an augmenting module can augment the node data with a leaf that an augmenting module can augment the node data with a leaf that
references the network element. references the network element.
3.3.3. Use of groupings It is possible for links at one level of a hierarchy to map to
multiple links at another level of the hierarchy. For example, a VPN
topology might model VPN tunnels as links. Where a VPN tunnel maps
to a path that is composed of a chain of several links, the link will
contain a list of those supporting links. Likewise, it is possible
for a link at one level of a hierarchy to aggregate a bundle of links
at another level of the hierarchy.
3.4.3. Use of groupings
The model makes use of groupings, instead of simply defining data The model makes use of groupings, instead of simply defining data
nodes "in-line". This allows to more easily include the nodes "in-line". This allows to more easily include the
corresponding data nodes in notifications, which then do not need to corresponding data nodes in notifications, which then do not need to
respecify each data node that is to be included. The tradeoff for respecify each data node that is to be included. The tradeoff for
this is that it makes the specification of constraints more complex, this is that it makes the specification of constraints more complex,
because constraints involving data nodes outside the grouping need to because constraints involving data nodes outside the grouping need to
be specified in conjunction with a "uses" statement where the be specified in conjunction with a "uses" statement where the
grouping is applied. This also means that constraints and XPath- grouping is applied. This also means that constraints and XPath-
statements need to specified in such a way that they navigate "down" statements need to specified in such a way that they navigate "down"
first and select entire sets of nodes, as opposed to being able to first and select entire sets of nodes, as opposed to being able to
simply specify them against individual data nodes. simply specify them against individual data nodes.
3.3.4. Cardinality and directionality of links 3.4.4. Cardinality and directionality of links
The topology model includes links that are point-to-point and The topology model includes links that are point-to-point and
unidirectional. It does not directly support multipoint and unidirectional. It does not directly support multipoint and
bidirectional links. While this may appear as a limitation, it does bidirectional links. While this may appear as a limitation, it does
keep the model simple, generic, and allows it to very easily be keep the model simple, generic, and allows it to very easily be
subjected to applications that make use of graph algorithms. Bi- subjected to applications that make use of graph algorithms. Bi-
directional connections can be represented through pairs of directional connections can be represented through pairs of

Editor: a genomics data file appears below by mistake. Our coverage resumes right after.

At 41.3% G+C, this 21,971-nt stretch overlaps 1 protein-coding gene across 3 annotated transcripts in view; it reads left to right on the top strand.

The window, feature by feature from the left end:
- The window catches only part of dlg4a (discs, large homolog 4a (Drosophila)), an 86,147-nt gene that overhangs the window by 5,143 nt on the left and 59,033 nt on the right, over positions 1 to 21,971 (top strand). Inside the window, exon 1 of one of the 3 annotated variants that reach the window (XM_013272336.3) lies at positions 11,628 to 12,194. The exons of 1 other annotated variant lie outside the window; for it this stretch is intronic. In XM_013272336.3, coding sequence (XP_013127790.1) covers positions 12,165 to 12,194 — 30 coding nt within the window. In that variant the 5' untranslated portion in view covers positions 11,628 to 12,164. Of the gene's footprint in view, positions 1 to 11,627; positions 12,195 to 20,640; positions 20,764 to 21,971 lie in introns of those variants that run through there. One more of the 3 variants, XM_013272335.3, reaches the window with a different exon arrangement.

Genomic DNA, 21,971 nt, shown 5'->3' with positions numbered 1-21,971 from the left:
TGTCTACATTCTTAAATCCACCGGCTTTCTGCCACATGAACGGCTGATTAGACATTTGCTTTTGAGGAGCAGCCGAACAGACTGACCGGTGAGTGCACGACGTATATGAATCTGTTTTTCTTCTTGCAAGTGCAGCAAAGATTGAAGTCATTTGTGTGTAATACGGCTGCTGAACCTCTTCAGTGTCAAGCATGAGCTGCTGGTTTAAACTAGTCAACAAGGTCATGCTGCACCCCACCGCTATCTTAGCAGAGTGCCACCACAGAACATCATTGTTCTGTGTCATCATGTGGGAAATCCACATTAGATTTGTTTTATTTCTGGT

unidirectional links. Multipoint networks can be represented through unidirectional links. Multipoint networks can be represented through
pseudo-nodes (similar to IS-IS, for example). By introducing pseudo-nodes (similar to IS-IS, for example). By introducing
hierarchies of nodes, with nodes at one level mapping onto a set of hierarchies of nodes, with nodes at one level mapping onto a set of
other nodes at another level, and introducing new links for nodes at other nodes at another level, and introducing new links for nodes at
that level, topologies with connections representing non-point-to- that level, topologies with connections representing non-point-to-
point communication patterns can be represented. point communication patterns can be represented.
3.3.5. Multihoming and link aggregation 3.4.5. Multihoming and link aggregation
Links are terminated by a single termination point, not sets of Links are terminated by a single termination point, not sets of
termination points. Connections involving multihoming or link termination points. Connections involving multihoming or link
aggregation schemes need to be represented using multiple point-to- aggregation schemes need to be represented using multiple point-to-
point links, then defining a link at a higher layer that is supported point links, then defining a link at a higher layer that is supported
by those individual links. by those individual links.
3.3.6. Mapping redundancy 3.4.6. Mapping redundancy
In a hierarchy of networks, there are nodes mapping to nodes, links In a hierarchy of networks, there are nodes mapping to nodes, links
mapping to links, and termination points mapping to termination mapping to links, and termination points mapping to termination
points. Some of this information is redundant. Specifically, if the points. Some of this information is redundant. Specifically, if the
link-to-links mapping known, and the termination points of each link link-to-links mapping known, and the termination points of each link
known, termination point mapping information can be derived via known, termination point mapping information can be derived via
transitive closure and does not have to be explicitly configured. transitive closure and does not have to be explicitly configured.
Nonetheless, in order to not constrain applications regarding which Nonetheless, in order to not constrain applications regarding which